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When You Don't Have Top Management Support

By Tim Seiter IT within many companies is often viewed as a necessary evil or the group that simply fixes problems when they arise and in many small and mid-size organizations although some strategic direction may be sought after the top IT person is not typically found in the executive management meetings.
Mar 7, 2005

ITSM Watch Staff

By Tim Seiter

IT within many companies is often viewed as a necessary evil or the group that simply fixes problems when they arise. Other departments rarely see or understand the business enabling initiatives that IT supports. Technology is not viewed as an afterthought, but the maintenance and upkeep of the technology typically is.

In many small and mid-size organizations, it is fairly common to find the top IT person as a working manager. Some strategic direction may be sought after, but the top IT person is not typically found in the executive management meetings, nor is the top IT person focused on key business aspects. In this scenario, the entire IT focus is more of fire fighting, jumping from one hot issue to the next.

If this sounds like your organization you may notice makeshift processes are created to address individual issues, and there are many times where individual departments created great processes to manage the flow of information and issues within their realm. Unfortunately, it is the rare occasion when an overall view is taken to create global processes that touch all areas of the IT department.

Why Implement a New Initiative
So, in an environment where there is little support for IT outside of the technology projects and firefighting, how does one try to improve customer service?

The first question to address is WHY someone would want to go through the uphill battles, pains of change, etc. to implement best service practices. My answer to that is simple - it will either enhance your standing and credibility with your current employer, or it will enhance your resume for your next employer.

As a former IT guy who did everything from running cables through ceilings, to programming, to network administration, to management up to, and including, a CIO, I have been exposed to a variety of professionals.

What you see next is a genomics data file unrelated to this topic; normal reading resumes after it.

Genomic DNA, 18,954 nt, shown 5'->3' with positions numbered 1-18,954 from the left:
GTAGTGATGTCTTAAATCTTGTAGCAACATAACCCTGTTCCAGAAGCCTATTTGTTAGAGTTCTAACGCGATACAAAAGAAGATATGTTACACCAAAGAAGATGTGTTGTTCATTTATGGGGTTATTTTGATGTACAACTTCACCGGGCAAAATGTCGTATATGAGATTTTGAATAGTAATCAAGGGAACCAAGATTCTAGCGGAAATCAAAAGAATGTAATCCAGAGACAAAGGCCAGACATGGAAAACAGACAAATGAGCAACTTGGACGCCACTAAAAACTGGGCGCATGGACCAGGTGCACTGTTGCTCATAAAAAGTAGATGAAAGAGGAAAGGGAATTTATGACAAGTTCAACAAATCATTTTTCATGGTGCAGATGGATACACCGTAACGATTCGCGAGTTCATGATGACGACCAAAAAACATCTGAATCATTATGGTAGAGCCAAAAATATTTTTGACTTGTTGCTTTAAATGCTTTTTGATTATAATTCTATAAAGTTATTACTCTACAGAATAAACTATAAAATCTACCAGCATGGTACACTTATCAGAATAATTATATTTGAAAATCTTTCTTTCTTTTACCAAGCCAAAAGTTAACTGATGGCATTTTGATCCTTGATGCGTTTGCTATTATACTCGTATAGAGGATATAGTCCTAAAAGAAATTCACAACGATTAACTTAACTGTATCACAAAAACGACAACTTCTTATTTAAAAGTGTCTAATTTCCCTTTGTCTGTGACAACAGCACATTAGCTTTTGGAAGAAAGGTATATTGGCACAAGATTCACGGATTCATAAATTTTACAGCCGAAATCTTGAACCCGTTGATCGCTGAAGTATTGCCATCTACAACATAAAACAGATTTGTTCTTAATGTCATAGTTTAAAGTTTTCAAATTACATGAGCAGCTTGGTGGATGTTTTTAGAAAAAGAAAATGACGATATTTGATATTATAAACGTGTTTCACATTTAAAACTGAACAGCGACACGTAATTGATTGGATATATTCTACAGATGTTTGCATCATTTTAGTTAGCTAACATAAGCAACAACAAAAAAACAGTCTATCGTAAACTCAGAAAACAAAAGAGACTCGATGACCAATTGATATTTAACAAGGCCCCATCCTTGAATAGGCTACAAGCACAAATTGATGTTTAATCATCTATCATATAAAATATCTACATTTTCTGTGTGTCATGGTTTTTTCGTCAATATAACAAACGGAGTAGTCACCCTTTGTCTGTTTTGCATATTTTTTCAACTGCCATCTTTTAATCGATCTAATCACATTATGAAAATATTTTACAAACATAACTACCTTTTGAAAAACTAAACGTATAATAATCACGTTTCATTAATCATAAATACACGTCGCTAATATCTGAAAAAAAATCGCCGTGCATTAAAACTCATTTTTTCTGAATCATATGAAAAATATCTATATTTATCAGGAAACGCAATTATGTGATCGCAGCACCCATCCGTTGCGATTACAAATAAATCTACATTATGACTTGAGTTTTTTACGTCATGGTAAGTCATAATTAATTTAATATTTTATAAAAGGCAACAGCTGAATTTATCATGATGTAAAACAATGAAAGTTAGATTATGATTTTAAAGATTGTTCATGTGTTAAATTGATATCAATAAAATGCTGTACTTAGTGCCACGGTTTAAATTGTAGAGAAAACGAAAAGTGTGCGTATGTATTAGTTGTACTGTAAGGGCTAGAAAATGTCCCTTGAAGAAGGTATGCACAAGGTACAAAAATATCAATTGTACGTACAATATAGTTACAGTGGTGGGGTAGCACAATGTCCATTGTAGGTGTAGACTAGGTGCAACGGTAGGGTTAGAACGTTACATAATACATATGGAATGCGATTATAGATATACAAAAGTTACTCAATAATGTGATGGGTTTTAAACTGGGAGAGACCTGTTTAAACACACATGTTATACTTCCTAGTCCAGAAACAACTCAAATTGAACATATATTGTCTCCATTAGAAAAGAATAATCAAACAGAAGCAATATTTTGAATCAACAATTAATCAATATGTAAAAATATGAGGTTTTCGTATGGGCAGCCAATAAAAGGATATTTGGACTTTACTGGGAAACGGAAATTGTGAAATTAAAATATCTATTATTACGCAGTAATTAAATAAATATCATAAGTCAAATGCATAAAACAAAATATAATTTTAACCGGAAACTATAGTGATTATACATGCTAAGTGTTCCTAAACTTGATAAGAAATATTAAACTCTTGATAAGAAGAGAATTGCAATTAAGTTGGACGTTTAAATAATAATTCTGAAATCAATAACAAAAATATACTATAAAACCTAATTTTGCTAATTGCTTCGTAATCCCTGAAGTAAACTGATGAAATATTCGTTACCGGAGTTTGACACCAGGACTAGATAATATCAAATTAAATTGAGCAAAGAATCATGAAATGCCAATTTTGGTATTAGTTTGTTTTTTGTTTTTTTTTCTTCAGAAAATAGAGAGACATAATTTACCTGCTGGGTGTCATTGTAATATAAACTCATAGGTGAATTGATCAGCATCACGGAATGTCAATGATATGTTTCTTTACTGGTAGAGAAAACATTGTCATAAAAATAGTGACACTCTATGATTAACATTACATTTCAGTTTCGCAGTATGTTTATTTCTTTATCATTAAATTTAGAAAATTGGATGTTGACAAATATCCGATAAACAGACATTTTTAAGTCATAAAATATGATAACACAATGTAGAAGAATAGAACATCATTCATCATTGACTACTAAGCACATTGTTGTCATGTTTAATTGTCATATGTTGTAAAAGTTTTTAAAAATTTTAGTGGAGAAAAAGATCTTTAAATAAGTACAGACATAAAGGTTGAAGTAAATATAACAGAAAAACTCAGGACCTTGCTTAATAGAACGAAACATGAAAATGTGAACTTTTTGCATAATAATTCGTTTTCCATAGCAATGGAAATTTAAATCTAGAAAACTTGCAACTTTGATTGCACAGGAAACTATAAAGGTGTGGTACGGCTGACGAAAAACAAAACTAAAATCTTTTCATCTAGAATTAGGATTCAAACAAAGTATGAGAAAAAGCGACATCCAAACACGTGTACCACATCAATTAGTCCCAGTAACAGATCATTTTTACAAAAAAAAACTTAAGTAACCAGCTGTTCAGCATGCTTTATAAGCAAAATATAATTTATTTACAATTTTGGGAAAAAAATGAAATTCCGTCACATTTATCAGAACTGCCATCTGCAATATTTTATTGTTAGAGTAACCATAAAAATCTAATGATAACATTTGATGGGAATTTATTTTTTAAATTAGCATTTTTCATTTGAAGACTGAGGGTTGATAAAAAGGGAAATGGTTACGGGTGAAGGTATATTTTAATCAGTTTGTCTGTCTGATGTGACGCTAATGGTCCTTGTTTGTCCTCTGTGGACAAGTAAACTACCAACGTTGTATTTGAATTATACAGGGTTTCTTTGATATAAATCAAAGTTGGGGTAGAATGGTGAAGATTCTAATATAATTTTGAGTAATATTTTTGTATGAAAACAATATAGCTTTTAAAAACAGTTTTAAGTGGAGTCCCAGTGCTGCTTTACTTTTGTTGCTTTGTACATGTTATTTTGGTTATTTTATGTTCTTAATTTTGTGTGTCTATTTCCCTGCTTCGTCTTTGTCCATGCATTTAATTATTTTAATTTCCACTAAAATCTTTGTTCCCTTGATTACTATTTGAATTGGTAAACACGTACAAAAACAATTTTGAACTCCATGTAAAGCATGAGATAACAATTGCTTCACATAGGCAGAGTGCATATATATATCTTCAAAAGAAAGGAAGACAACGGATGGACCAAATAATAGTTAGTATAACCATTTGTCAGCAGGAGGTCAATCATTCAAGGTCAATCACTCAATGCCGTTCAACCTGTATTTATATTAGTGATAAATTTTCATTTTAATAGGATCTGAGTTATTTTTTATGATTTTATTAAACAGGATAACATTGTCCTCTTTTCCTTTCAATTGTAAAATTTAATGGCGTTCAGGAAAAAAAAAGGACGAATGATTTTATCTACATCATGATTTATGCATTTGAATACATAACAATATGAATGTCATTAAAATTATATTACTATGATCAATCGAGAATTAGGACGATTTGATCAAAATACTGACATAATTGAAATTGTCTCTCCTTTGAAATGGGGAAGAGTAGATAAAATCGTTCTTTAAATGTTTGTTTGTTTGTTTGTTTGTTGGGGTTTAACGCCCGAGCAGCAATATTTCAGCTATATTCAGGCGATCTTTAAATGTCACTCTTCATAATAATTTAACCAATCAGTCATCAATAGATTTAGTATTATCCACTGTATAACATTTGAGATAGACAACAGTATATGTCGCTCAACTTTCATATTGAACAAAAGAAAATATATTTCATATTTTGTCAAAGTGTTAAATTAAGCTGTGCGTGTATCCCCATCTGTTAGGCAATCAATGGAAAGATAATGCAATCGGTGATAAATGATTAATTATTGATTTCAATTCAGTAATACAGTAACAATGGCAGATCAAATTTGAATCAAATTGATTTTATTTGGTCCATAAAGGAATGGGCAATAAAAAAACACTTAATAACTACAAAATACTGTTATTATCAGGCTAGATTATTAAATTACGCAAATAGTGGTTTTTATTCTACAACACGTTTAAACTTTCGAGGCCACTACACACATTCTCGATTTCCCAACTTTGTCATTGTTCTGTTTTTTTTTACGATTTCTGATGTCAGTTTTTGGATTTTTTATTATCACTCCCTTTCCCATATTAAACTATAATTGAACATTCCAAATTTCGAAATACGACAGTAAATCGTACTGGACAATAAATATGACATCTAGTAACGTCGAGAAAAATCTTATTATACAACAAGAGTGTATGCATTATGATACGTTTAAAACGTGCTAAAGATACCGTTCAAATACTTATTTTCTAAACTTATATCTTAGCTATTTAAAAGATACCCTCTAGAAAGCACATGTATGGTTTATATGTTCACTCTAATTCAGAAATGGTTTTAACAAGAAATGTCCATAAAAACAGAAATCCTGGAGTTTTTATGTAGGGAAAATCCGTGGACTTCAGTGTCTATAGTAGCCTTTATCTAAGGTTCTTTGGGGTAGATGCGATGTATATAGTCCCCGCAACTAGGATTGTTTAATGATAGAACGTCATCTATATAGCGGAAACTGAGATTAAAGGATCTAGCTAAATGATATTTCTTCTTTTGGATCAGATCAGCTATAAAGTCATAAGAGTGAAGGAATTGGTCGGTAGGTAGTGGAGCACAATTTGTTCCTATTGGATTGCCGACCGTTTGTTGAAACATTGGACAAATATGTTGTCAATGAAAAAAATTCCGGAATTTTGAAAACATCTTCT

The people who advanced and earned the respect of their peers and C-level executives were the ones who spent more time following processes and recommending pertinent improvements to their customers instead of firefighting and following the "hero for a da" mantra. The latter may give you short term respect and admiration, but over the long haul, your customer just wants to do their own jobs, make sure their own world is trouble free, and not have to worry about their tools breaking down all the time.

Let's use an analogy to provide some clarification on the why. During my daily shower I expect certain things to just work. When I turn on the faucet, I expect water to come out, and I adjust it based on how hot I prefer it. When I switch over to the shower mode, I expect the water to come out from the shower head after first getting blasted with the cold water leftovers and cursing at myself for never remembering this undocumented feature.

If the hot water does not come out, the last thing I want to do is call someone, wait on hold for 5 - 10 minutes, only to be told to turn my faucet off and on again because I must have touched the faucet the wrong way. I don't care that the particular hot water knob I have, which THE PLUMBER RECOMMENDED, is not completely compatible with the cold water knob made by the same company but just an older model (uh..version issues).

Nor do I want to hear that the dish washer is taking all my hot water away from me during the time I need to take shower (uh.. bandwidth issues). I DO NOT CARE that there are 20 other people also having trouble with the same thing, but the Chairman of the Board in my house, also known as my wife, will not let me spend the $150 to fix the issue for good. Nor will she let me spend $800 for the greatest tool in the world to fix this, and 999 other issues.

I DO NOT CARE that the person I call just got that cool new wrench that will do 999 things, but they do not yet know how to use it to fix my 1 problem. I DO NOT CARE that my 8 month old shoved his toys down the drain, which is causing all sorts of havoc (uh..virus issue). All I know is - I cannot get any hot water right now. My entire day is now shot. Either I need to go on with my day smelling like baby formula because my 8 month old decided that 3 am was playtime instead of bottle feeding time, or things will not get done because I have to wait for someone to fix something that I do not understand.

The WHY will help you identify workarounds until the permanent solution can be implemented, identify a permanent solution to eliminate the problem from ever happening again, identify the overall value of the permanent solution (in case money or resources need to be spent), implement best practices to minimize the disruption, identify any compatibility issues before that hot water handle is replaced, etc. I think you get the picture.

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